This guide aims to be a practical starting point for justice practitioners interested in survey design, as well as survey researchers interested in incorporating justice questions into their work. It provides guidance on designing a survey, suggested topics and questions, and ideas to facilitate a constructive engagement in discussions around justice in development practice.
by Samia Amin, Jishnu Das, and Markus Goldstein
Improving service delivery for the poor is an important way to help the poor lift themselves out of poverty. This book presents and evaluates tools and techniques to measure service delivery and increase quality in health and education. The authors highlight field experience in deploying these methods through a series of case studies from 12 countries around the world. Different methodological tools used to evaluate public-sector performance are presented along with country-specific experiences that highlight the challenges and lessons learned in using different techniques. The findings show that, while measuring quality is rarely easy, the resulting data can be a powerful tool for policy change.
Energy Policies and Multitopic Household Surveys: Guidelines for Questionnaire Design in Living Standards Measurement Studies
by Kyran O'Sullivan and Douglas F. Barnes
Accurate data on household energy use, combined with other data on household well-being, is essential to monitor progress in the household energy transition from traditional biomass fuels to modern fuels and electricity and to evaluate the effect of government energy policies on living conditions. Multi-topic socioeconomic household surveys à la LSMS can provide data with which to make these measurements. Designers of LSMS and other multitopic household surveys can use these guidelines to help ensure that their surveys provide extensive and reliable data on household energy use.
Designing Household Survey Questionnaires for Developing Countries: Lessons from 15 Years of the Living Standards Measurement Study
by Margaret Grosh and Paul Glewwe
The objective of this book is to provide detailed advice on how to design multi-topic household surveys based on the experience of past household surveys. The book will help identify define objectives, identify data needed to analyze objectives, and draft questionnaires to collect such data. The book first discuss the "big picture" concerning the overall design of surveys, modules to be used, and procedures for combining modules into questionnaires and questionnaires into surveys. Individual modules are discussed in depth as well as major policy issues. The process of manipulating modules to form a better 'fit' in the case of a specific survey is examined. Specific modules include: consumption, education, health employment, anthropometry, non-labor income, housing, price data, environmental issues, fertility, household income, savings, household enterprises, and time use. The third volume provides draft questionnaires, referenced in the prior chapters.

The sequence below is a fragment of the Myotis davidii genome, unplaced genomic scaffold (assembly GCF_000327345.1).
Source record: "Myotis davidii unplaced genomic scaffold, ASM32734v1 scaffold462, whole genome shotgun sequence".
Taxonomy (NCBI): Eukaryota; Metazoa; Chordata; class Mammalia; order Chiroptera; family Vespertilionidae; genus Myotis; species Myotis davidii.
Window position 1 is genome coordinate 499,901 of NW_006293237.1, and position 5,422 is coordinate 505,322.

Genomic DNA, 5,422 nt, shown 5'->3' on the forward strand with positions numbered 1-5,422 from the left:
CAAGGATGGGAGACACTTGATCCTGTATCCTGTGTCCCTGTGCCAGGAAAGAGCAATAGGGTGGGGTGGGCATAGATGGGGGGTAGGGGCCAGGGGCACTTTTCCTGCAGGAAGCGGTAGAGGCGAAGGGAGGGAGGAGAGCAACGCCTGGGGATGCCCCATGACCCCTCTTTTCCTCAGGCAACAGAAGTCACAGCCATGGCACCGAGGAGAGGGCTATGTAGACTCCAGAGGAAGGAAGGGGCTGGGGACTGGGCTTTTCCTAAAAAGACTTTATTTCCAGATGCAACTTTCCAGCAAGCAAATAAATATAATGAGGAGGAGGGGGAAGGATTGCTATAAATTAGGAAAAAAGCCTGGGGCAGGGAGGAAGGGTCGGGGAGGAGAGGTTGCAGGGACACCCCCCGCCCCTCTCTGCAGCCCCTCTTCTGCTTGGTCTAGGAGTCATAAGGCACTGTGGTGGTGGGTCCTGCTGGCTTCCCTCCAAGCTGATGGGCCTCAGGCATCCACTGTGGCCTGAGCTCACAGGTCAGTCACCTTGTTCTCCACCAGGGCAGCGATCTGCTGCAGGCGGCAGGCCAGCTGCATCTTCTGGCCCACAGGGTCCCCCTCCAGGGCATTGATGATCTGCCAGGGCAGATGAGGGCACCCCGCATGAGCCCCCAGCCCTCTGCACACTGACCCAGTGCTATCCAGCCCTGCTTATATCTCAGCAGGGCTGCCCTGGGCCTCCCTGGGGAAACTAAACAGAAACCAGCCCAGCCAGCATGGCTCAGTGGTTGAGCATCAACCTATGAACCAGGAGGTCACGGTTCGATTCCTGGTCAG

by Angus Deaton
This book is about the analysis of household survey data from developing countries and about how such data can be used to cast light on a range of policy issues. Much of the analysis works with household budget data, collected from income and expenditure surveys. Data from several different economies are used to illustrate the analysis, drawing examples of policy issues from economies as diverse as Cote d'Ivoire, India, Pakistan, South Africa, Taiwan, and Thailand. One of the aims of the book is to bring together the relevant statistical and econometric methods that are useful for building the bridge between data and policy. Chapter 1 describes those features of survey design that need to be understood in order to undertake appropriate analysis. Chapter 2 discusses the general econometric and statistical issues that arise when using survey data for estimation and inference. Chapter 3 discusses the use of survey data to measure welfare, poverty, and distribution. Chapter 4 discusses the use of household budget data to explore patterns of household demand. Chapter 5 is about price reform, its effects on equity and efficiency, and how to measure them. Chapter 6 is concerned with the role of household consumption and saving in economic development. The book also includes a code appendix, which gives code and programs using the STATA code, and serves as a template for the users own analysis.
by Margaret Grosh and Juan Muñoz
This manual provides practical information on how to implement an LSMS-style survey from the planning stages through implementation in the field. Topics addressed include survey budgets and work plans, questionnaire formatting and development, sample design, field operations, data management and dissemination, and ideas for spurring data analysis. The extensive set of quality controls used in LSMS surveys is explained in detail, as is the process of adapting the LSMS methodology to each country's individual objectives and constraints.